Mostly, we try to give lots of options, including a less monarchical runway option processional, like a song ("We Praise You") done as a stately instrumental, followed by singing the music when the procession is over as a gathering song. I really do believe that wedding music should be liturgical, with communal singing, but the church has bigger problems with weddings than the music. In any case, none of these problems will be solved by intransigence about music selections. Pretty much the first three rules of the reign of God applies to wedding music as well: invite, invite, invite.
OK, here's the list from my iPad, and I'll add on the music we sampled at the wedding fair that is not on the top 30 list with a (*). For the record, our parish uses Gather, Third Edition in the pews, so the hymnody, while pretty universal, is oriented toward that book. Also, note that these songs aren't in any particular order; the ones nearest the top were simply used most recently. Nearly every one of them was used during the past weekend's five wedding marathon.
* Bach - Third Brandenburg Concerto
Jesu, Joy of Man's Desiring (Bach)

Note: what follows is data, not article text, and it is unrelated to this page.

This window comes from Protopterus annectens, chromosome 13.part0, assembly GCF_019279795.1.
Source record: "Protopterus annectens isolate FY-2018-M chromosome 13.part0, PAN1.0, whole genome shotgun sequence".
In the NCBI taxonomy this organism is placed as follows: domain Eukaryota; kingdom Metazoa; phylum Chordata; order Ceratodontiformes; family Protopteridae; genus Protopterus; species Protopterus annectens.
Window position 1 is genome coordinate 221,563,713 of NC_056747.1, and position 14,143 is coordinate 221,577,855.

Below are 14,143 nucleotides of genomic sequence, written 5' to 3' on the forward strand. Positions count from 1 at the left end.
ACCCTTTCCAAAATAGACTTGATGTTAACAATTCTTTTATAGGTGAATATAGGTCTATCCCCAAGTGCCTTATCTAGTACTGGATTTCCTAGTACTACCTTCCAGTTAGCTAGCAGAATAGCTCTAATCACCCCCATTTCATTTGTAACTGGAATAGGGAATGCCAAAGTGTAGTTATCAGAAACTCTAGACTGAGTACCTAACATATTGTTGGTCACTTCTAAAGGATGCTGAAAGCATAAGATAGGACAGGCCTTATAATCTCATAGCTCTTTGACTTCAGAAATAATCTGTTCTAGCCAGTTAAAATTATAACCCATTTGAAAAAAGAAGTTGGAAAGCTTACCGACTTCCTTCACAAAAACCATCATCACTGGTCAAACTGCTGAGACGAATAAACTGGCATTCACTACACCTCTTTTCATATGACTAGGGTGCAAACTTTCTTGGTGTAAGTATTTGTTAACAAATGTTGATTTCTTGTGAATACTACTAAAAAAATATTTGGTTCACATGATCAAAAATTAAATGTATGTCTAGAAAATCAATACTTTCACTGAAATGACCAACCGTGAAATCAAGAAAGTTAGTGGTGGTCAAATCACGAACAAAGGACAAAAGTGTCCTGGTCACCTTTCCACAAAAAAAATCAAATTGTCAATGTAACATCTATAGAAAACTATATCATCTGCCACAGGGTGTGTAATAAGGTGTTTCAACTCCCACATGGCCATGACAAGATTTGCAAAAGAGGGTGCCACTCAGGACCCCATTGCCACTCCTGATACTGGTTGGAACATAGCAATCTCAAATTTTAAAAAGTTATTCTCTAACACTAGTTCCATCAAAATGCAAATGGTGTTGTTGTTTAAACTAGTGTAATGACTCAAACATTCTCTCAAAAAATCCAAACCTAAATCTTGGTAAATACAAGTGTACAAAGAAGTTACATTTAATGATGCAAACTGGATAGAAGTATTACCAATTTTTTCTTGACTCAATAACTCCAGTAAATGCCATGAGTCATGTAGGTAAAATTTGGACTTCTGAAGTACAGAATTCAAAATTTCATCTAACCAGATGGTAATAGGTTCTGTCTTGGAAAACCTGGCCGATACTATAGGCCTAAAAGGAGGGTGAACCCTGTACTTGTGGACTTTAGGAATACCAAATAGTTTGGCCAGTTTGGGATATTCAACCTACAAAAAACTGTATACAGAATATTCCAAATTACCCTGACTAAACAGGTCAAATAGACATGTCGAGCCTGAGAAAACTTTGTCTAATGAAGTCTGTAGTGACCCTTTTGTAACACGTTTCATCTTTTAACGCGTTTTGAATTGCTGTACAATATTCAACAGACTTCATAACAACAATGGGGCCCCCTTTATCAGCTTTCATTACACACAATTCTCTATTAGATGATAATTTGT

Canon in D (Pachelbel)
I Say Yes, My Lord (Peña)
Psalm 34 for Weddings "Every Morning in Your Eyes" (Cooney)
When Love Is Found (Wren, O Waly Waly)
Be Thou My Vision (arr. Cooney)
Here I Am, Lord (Schutte)
Ave Maria (Schubert)
Trumpet Voluntary (Clarke)
On Eagle's Wings (Joncas)
Ode to Joy (Beethoven)
Song of Songs (Cooney)
Cloud's Veil (Lawton)
Bridal Chorus from Lohengrin (Wagner)
One Bread, One Body (Foley)
Wedding Song (Stookey)
Allegro Maestoso from Watermusic (Handel)
Psalm 103 The Lord Is Kind (two settings, Cooney and Cotter)
Salmo 23 Nada Me Falta (Peña)
March from A Midsummer Night's Dream (Mendelssohn)
Lover's Waltz (Unger and Mason)
Lord of the Dance (Shaker Hymn, Carter)
I Have Loved You (Joncas)
Taste and See (Moore)
No Greater Love (Joncas)
I Will Never Know (Kendzia)
Psalm 128 All the Days of Our Lives (Cooney)
Covenant Hymn (Daigle and Cooney)
Le Rejouissance (Handel)
I Found the Treasure (Schutte)
* May We Be One (Daigle and Cooney)
* Ave Maria (Bach/Gounod)
* We Praise You (Balhoff, Daigle, Ducote)
And don't get me started on singing the Glory to God. We'll sing it when the priests threaten to speak it if it's not sung. I should safely be retired by the time that happens.